SMM, Dec. 3-Chilean copper production fell 3.2 percent in October from a year earlier, due to smelter overhauls and declining ore grades, according to data released by Chilean government agencies on Friday. According to (INE), Chile's National Bureau of Statistics, copper production in October was 495923 tons. According to the Bureau of Statistics, the production reduction was due to maintenance work at the smelter and a decline in the grade of the ore.
The increase was mainly due to a strike by BHP Billiton's Escondida, the world's largest copper mine, in February and March 2017, with Chilean copper production near 370000 tons per month in February and March last year at the lowest level in recent years. The 44-day strike by the mine workers was triggered by the breakdown of negotiations on a labour agreement between the company and the workers. Last year's strike shook the global copper market and cost BHP about $1 billion in profits. It is also because codelco production levels increased in 2018.
Although the news of partial strikes in small mines occurred from time to time in 2018, many of the world's top mining unions, including Escondida, Los Pelambres and Ministro Hales, successfully signed new labor agreements, and the basic tone of 40 wage negotiations in overseas mines throughout 2018 was stable.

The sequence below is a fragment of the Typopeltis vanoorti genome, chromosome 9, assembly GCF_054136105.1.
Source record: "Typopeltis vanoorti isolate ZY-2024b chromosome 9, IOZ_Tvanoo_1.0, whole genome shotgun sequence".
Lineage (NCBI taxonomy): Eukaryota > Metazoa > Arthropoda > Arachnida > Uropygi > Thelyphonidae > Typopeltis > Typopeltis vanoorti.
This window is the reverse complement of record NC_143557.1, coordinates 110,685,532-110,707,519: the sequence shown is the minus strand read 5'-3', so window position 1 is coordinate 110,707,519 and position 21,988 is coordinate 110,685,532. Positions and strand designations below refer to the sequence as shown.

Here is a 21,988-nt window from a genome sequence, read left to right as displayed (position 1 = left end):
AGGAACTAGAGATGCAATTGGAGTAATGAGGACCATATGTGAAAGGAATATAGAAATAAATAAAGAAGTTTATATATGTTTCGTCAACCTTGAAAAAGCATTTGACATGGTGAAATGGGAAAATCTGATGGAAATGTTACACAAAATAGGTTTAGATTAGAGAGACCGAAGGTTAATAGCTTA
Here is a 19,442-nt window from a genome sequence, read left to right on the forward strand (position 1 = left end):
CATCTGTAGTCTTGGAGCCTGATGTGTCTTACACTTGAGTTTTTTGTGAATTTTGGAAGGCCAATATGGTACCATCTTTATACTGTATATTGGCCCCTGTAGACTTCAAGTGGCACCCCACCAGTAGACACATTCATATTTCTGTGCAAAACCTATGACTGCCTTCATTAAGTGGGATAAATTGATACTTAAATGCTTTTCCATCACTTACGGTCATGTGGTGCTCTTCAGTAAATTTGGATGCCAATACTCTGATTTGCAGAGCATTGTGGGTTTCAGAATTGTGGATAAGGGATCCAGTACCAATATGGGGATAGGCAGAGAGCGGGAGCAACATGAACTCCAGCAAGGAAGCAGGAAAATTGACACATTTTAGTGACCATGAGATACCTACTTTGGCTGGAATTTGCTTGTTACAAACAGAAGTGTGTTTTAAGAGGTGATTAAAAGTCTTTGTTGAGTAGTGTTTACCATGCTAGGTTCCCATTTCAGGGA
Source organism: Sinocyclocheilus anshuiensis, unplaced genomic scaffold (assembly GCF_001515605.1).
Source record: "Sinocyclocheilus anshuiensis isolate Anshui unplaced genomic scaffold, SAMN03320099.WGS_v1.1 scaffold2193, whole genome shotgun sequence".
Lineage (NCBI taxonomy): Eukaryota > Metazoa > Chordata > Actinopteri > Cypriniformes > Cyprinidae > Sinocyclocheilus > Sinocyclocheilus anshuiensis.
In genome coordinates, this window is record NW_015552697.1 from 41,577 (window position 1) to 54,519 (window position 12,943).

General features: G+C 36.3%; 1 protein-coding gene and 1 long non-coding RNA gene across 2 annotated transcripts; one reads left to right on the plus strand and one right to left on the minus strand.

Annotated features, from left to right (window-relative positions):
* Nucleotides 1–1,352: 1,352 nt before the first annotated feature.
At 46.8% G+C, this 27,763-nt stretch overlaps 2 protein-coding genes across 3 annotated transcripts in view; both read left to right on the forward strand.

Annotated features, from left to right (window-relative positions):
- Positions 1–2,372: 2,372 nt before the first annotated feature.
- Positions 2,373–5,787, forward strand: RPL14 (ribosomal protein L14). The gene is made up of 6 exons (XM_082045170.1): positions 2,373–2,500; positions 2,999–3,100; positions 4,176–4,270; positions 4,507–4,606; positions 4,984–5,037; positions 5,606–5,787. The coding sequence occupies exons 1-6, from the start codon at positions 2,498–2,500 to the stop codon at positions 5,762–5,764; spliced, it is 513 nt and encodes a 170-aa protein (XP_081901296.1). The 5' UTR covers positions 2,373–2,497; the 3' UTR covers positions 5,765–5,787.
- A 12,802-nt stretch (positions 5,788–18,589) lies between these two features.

Looking ahead to 2019, Chile's National Copper Council, (Cochilco), said recently that it expected Chile, the world's largest copper producer, to produce 5.76 million tons of copper this year, up 4.7 per cent from the previous year. In 2017, copper workers went on strike for a long time, affecting copper production. In addition, Chilean copper production will grow by 3.1 per cent and 1.4 per cent in 2019 and 2020, respectively. Global demand for refined copper will rise slightly by 1.3 per cent this year and 2.3 per cent next year, and the decline in global production will lead to a slight shortage of supply, Cochilco said.
Chilean Mining Minister Pablo Terrazas said the market fundamentals remain solid. He said the supply and demand situation showed that a shortage of copper supply was inevitable between 2018 and 2020, even if the extent of the shortage was limited.
Fitch said in a recent report that Chilean copper production is expected to increase by 2 per cent to 5.4 million tons in 2018 as a result of increased production at major mines (SMM expects to be around 5.7 million tons). Chile will achieve steady production growth of 4 per cent next year as the risk of labour strikes is reduced and mines escalate, warning that falling ore grades pose a downside risk to its long-term forecasts.
Chile, as the world's largest copper producer, is expected to reduce production in many mines next year. The stable increase in output in Chile this year and next year has stabilized the pattern of global copper supply and demand. SMM expects copper supply growth to rise to 3.3 per cent in 2018 from minus 1.0 per cent in 2017, and expects copper supply growth to slow again to about 2.4 per cent in 2019, with mineral copper growth of about 500000 tons. The main factor is Grasberg, the world's second-largest copper producer, which expects copper production to fall next year, mainly as a result of the transformation of mines. The largest increment is the Cobre Panama mine owned by First Quantum, which is expected to be 150000 tons.